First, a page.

10 things you should know about SAT changes
The College Board announced changes to the SAT earlier this year. While the SAT was originally formulated — and named — as a measure of a student’s aptitude for college, now the test is marketed as a gauge of high school achievement, according to The Washington Post.
As new sample questions sprout up online ahead of the revamped test's 2016 debut, here are 10 things you should know about the redesigned test:
1. No more cramming?
One of the main ideas behind the redesign is to place more value on accumulated classroom study than last-minute cramming for the specific test. College Board President David Coleman says this is to emphasize "that the road to success is not last-minute tricks or cramming but the learning students do over years each day."
2. Take that, test preppers
With the redesign, the College Board is hoping to make things more difficult for the for-profit test-preparation industry. New test-prep tutorials will be offered online for free. The College Board seems to be sensitive to criticisms that it unfairly favors rich families that can pay for expensive test prep courses and materials. In announcing the SAT changes, College Board President David Coleman said that the organization “cannot stand by while some test-prep providers intimidate parents at all levels of income into the belief that the only way they can secure their child’s success is to pay for costly test preparation and coaching.”
3. Source material will be pertinent
Students will have to analyze and use evidence from reading passages and informational graphics, edit certain texts, and write their analysis of source texts. The current test, for example, didn't require students to cite evidence in the reading and writing sections. Source material will be pertinent to topics covered in history, social studies, and science classes.
4. Goodbye flash cards — eventually
The test will focus on relevant words — words that students use or will use in their everyday lives — instead of obscure words. The test will ask students to figure out the meaning of the words based on their context in reading passages.
In describing the change, the College Board references the ultimate pointlessness of studying for obscure-word vocabulary tests: “No longer will students use flashcards to memorize obscure words, only to forget them the minute they put their test pencils down.” But because the changes don’t go into effect for another two years, students will be using the flash card technique for another couple of years.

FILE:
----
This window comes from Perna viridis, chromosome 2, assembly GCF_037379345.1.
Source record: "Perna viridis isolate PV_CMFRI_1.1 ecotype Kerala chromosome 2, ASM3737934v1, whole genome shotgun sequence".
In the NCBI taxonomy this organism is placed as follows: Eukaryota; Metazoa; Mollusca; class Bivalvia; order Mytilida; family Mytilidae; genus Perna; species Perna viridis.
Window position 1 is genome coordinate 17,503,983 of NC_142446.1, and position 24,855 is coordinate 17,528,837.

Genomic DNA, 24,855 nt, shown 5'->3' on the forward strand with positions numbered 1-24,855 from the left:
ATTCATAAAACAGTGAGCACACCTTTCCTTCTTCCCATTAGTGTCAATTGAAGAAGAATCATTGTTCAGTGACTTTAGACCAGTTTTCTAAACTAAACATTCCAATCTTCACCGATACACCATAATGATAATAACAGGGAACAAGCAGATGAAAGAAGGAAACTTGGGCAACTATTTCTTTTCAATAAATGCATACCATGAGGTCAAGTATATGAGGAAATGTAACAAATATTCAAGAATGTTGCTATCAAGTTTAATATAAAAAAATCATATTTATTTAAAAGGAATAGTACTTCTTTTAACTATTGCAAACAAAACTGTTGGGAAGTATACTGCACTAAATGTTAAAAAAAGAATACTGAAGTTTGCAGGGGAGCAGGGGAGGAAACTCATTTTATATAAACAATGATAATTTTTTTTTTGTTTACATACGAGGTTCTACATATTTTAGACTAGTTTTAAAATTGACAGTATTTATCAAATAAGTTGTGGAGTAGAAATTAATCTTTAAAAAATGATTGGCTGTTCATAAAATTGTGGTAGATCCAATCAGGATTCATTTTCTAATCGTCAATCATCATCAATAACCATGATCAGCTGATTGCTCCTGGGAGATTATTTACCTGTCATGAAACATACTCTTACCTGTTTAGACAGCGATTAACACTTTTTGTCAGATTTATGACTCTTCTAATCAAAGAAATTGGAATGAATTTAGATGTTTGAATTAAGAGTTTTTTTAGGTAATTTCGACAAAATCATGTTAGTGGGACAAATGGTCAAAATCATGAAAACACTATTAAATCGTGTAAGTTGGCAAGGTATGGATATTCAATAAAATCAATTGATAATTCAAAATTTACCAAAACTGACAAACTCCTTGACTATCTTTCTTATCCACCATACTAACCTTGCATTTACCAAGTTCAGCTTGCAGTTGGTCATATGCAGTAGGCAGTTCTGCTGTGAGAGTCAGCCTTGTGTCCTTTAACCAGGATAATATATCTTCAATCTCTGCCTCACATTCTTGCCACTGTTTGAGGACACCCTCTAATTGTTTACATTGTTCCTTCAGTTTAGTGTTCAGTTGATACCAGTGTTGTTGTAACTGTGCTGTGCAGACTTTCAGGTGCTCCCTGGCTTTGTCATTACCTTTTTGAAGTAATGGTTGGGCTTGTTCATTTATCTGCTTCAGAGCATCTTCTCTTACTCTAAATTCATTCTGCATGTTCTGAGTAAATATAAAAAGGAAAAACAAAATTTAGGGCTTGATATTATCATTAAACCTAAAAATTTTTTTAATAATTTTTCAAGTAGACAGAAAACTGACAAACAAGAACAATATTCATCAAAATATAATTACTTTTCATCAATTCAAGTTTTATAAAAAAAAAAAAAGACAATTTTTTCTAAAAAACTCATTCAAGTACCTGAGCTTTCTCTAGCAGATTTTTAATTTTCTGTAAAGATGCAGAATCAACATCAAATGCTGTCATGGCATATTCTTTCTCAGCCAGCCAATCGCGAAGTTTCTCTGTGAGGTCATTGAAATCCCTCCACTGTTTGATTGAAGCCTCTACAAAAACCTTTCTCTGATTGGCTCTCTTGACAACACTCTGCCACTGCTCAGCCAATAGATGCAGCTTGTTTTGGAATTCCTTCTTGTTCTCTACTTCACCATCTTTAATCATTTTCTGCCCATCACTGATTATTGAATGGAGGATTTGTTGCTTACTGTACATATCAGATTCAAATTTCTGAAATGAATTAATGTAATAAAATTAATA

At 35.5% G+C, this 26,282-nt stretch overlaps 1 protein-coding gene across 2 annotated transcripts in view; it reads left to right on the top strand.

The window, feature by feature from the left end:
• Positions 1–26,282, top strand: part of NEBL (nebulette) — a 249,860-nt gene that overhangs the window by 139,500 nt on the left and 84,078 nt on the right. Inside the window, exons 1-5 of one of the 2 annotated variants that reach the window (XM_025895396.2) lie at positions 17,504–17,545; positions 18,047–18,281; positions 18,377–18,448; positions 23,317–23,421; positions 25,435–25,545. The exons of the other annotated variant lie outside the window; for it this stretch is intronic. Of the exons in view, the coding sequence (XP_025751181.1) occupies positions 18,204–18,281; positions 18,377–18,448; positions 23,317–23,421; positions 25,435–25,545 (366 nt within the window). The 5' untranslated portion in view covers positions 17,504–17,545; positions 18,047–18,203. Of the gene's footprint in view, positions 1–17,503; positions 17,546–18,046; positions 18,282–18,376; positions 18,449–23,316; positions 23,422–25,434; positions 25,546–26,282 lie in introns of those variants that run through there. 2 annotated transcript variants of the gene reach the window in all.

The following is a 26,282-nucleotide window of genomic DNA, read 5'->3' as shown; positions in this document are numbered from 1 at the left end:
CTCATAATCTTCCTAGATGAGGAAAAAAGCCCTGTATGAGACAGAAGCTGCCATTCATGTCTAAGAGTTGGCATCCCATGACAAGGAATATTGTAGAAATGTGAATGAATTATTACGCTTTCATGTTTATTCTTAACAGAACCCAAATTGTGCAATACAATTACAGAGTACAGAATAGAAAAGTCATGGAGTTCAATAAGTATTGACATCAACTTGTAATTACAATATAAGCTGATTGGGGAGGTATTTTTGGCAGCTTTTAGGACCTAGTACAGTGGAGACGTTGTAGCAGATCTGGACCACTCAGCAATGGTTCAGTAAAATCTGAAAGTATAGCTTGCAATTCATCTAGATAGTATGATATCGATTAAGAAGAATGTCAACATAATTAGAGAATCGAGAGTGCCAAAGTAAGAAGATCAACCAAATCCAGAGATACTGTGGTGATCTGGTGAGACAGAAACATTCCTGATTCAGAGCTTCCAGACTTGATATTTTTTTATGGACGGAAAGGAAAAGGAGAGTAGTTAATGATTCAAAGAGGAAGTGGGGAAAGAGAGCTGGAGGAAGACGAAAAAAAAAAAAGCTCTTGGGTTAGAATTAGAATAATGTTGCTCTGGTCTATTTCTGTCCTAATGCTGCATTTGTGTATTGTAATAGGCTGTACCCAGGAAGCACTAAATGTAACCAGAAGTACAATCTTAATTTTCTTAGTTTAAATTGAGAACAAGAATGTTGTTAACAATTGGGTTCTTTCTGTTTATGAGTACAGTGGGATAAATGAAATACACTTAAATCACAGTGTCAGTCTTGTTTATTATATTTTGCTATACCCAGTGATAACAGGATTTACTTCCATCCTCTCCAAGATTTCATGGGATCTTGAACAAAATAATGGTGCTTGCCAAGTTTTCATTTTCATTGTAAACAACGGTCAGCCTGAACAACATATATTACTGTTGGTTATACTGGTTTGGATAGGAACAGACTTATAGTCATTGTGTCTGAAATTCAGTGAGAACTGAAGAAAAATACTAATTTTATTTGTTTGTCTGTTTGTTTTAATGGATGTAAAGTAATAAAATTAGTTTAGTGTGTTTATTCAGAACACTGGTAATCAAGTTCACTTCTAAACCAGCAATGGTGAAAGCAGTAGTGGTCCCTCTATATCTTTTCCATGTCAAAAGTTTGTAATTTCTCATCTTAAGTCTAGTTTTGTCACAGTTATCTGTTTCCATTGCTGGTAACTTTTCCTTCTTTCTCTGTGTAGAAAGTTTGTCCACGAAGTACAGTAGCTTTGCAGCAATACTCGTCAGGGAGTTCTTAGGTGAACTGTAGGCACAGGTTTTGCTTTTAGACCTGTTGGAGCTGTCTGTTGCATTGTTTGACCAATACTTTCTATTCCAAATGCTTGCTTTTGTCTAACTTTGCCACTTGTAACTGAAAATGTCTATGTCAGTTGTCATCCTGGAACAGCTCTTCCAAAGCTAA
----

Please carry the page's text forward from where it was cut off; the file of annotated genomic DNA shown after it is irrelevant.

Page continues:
5. Math now focuses on "the heart of algebra"
For the new math section, more questions will be asked — 57, in 80 minutes — and calculators will be forbidden on one part of it. Also, more of the questions will be based on "the heart of algebra," with a focus on linear equations and functions.
6. The good old 1600
The SAT’s maximum score will return to 1600 from 2400, and multiple-choice questions will have four possible answers instead of five. An additional score will be given for the essay section, which will be optional.
7. Guessing is encouraged
The new test also drops penalties for incorrect answers. Instead, test scores will be based only on the number of correct answers, which means test takers should guess even when they have no clue about the correct answer. According to FiveThirtyEight.com, “guessing isn’t just advisable, it’s about to become strategically crucial for people seeking to maximize their performance.”
8. College application fee waivers for some
For each student who takes the SAT and meets certain income eligibility requirements, the College Board will provide four college application-fee waivers so students can apply to schools for free.
9. Critics aren’t satisfied
Even with the changes, critics say the SAT and other standardized tests are a poor predictor of college success. Colleges that require students to supply test scores to be considered for admission are needlessly eliminating qualified applicants, claim critics. Instead, according to a study released in February, high school GPA is a far more accurate predictor of success in college.
10. Is the SAT a dying breed anyway?
The so-called test-optional movement is gaining momentum. About 800 colleges and universities now admit a substantial number of students without SAT or ACT scores to undergrad programs, according to the National Center for Fair and Open Testing. The SAT launched in 1926, while its rival, the ACT, started in 1959. By 2012, the ACT had overtaken the SAT, as measured by the number of test takers.
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